Sailing: Funding and belief required to stem flow of talent from Ireland
Saskia Tidey’s decision to defect to Team GBR a result of a lack of forethought at home
Saskia Tidey will campaign with Britain for the 2020 Olympic Games in Toyko. Photograph: Dan Sheridan/Inpho.
Reaction to Saskia Tidey’s recent decision to campaign for Britain towards the Tokyo 2020 Olympics has been predictably mixed.
From sympathetic encouragement to disappointment plus the inevitable keyboard warriors, much of the comment reflects the choice she said she faced: sail for Ireland and effectively step backwards to start a fresh campaign as well as face continued funding problems or switch to Team GB and enjoy full resources, an experienced sailing partner and prospects of improving performance.
Nevertheless, losing a high-profile athlete to another country remains a bitter pill to swallow.
Yet for the Irish sailing community it should come as no shock whatsoever: it has happened many times before and was only a matter of when for our Olympians.
The plain truth is that when performance is the ultimate goal, Ireland doesn’t spend what’s needed to deliver the ultimate measure of the talent – the winners’ podium.
Team GB’s eye-watering €30 million for the next four years just for sailing is certainly not forthcoming but it does indicate the plain intent of another island nation’s aspiration and ability to convert this to a result – Olympic medals and more than just a few.
Of course the fallback excuse is our smaller nation status but New Zealand, another island nation of similar population size, firmly debunks that myth.
And it’s not just at Olympic level where the Kiwis achieve success in sailing (or other sports) from round the world races to Americas Cup, inshore or offshore size hasn’t been an obstacle.
Nor has peripherality and, while Ireland isn’t centrally located on the European continent, we enjoy a better strategic location than the New Zealanders do.
Their case study would arguably be a better model for Ireland to follow, especially given the government backing sailing receives there.
As an equipment-based sport, which is often cited as a disadvantage, yet this can be played both ways in terms of the employment and other economic benefits such a sport can bring and not only at elite level but also in the mainstream, where participation grows on the back of the high-profile performers’ achievments.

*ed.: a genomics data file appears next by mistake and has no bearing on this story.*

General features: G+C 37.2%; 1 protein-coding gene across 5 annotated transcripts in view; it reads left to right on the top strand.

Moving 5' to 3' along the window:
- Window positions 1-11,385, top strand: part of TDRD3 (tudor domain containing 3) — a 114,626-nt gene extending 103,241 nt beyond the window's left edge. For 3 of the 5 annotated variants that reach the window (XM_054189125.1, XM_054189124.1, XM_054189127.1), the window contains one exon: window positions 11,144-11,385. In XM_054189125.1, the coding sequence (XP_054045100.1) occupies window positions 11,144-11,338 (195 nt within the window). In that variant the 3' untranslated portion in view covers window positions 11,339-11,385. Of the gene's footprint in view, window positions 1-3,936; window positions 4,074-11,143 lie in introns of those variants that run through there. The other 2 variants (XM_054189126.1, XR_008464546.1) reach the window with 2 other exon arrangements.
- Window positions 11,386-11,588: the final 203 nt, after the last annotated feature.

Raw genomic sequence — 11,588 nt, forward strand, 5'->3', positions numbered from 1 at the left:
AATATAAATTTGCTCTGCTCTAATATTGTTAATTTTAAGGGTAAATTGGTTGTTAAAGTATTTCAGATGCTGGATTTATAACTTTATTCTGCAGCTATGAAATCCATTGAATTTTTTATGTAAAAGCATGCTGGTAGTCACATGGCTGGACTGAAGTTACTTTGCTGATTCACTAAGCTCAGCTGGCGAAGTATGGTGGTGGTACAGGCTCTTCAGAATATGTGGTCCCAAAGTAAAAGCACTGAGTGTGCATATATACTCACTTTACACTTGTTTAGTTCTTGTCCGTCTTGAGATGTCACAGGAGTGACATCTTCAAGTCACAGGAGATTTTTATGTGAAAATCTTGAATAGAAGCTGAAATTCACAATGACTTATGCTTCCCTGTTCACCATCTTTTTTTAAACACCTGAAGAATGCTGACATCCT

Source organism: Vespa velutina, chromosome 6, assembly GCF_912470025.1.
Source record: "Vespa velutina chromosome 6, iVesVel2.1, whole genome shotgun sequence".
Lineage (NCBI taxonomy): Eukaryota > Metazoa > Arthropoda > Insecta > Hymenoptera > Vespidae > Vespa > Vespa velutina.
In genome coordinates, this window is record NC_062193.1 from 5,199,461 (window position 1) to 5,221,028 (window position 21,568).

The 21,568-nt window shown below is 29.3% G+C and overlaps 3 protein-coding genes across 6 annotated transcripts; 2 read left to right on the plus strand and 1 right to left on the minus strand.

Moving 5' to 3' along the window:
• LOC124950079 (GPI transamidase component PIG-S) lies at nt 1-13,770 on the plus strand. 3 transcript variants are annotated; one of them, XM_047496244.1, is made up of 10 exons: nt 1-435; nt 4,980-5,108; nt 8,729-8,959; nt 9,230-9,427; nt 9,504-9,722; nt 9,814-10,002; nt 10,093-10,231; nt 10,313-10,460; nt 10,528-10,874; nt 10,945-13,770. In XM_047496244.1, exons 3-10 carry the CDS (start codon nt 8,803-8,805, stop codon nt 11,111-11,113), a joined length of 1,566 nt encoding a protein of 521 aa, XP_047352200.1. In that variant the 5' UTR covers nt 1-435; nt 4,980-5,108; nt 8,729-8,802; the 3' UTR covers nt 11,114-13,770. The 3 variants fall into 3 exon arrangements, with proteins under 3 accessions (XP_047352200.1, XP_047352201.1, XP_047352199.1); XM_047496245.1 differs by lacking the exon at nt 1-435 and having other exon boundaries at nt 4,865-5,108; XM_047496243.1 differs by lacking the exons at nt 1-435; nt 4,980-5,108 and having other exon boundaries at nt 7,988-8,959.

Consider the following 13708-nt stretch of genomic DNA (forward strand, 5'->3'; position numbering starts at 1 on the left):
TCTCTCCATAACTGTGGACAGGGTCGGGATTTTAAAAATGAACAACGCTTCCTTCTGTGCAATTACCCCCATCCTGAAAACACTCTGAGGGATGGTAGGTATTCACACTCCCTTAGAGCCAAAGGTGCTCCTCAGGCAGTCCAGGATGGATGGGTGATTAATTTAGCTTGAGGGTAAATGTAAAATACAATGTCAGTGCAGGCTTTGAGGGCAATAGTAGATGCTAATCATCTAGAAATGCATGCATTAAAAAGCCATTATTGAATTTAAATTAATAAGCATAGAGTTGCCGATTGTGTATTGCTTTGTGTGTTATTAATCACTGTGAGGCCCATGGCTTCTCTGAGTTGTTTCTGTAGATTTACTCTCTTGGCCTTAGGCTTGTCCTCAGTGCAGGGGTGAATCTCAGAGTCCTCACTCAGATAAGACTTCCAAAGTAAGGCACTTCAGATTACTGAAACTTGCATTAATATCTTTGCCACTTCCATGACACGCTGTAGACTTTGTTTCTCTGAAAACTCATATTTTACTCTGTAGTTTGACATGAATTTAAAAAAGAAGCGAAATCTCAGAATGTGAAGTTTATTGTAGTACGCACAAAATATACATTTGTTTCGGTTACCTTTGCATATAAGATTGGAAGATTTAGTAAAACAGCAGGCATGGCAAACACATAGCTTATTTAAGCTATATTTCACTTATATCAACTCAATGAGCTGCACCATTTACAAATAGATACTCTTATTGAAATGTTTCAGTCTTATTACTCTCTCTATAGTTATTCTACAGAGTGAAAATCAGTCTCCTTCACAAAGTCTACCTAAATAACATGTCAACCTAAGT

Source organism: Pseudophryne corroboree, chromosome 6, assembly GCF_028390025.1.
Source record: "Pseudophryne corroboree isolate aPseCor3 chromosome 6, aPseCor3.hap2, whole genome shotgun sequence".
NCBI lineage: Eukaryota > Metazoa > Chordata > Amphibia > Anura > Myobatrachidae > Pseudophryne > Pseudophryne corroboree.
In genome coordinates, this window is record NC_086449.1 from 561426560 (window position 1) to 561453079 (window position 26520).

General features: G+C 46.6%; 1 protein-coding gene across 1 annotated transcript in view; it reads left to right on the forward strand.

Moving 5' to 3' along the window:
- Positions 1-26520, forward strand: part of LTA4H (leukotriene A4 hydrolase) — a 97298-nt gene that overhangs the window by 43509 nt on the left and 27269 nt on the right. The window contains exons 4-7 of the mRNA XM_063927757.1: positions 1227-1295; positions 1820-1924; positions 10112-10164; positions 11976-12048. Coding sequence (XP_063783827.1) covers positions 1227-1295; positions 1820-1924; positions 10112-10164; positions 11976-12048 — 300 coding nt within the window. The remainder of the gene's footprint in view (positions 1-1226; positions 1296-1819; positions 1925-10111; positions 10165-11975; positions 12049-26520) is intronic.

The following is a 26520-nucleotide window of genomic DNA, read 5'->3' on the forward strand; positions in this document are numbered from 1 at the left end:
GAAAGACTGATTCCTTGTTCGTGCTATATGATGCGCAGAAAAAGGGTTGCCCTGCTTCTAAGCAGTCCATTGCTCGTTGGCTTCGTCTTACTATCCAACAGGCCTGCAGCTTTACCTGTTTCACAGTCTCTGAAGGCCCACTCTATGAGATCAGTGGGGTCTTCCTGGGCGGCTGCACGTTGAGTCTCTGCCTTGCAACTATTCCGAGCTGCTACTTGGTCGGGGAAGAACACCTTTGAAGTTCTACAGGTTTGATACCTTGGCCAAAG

Another factor with sailing is the multiplicity of disciplines and interests, all acting to water down everything from governance and administration to marketing and shoreside facilties.
As a solution, concentrating specialist fields in locations around our coast to create “centres of world-class excellence” would mean greater use of resources that combined with mainstream and club activities would actually achieve the overall goal.
For example, younger sailors on the ISA performance academy programme speak of Schull with incredible passion as a venue to train and prepare for major international regattas.
Why not expand this to create a permanent camp for other Olympic hopefuls from around the world to visit and share the experience?
Or Cork Harbour as the already mooted training base for ocean racing teams? In terms of access and support facilities, the basics are already in place.
What about Galway and/or Sligo as the new transatlantic stopping-point for cruising sailors?
Other specialities from boat-building to marine tourism all have natural homes around our coasts and waterways without need for massive infrastructural spending.
But joined-up thinking, leadership from the right people and seed capital are needed, ideally at all the same time.
One Olympic medal is a hint of things to come. But funding and collective self-belief – also at the same time – are needed to cast off properly the notion of emigration as the ultimate option in Irish sport.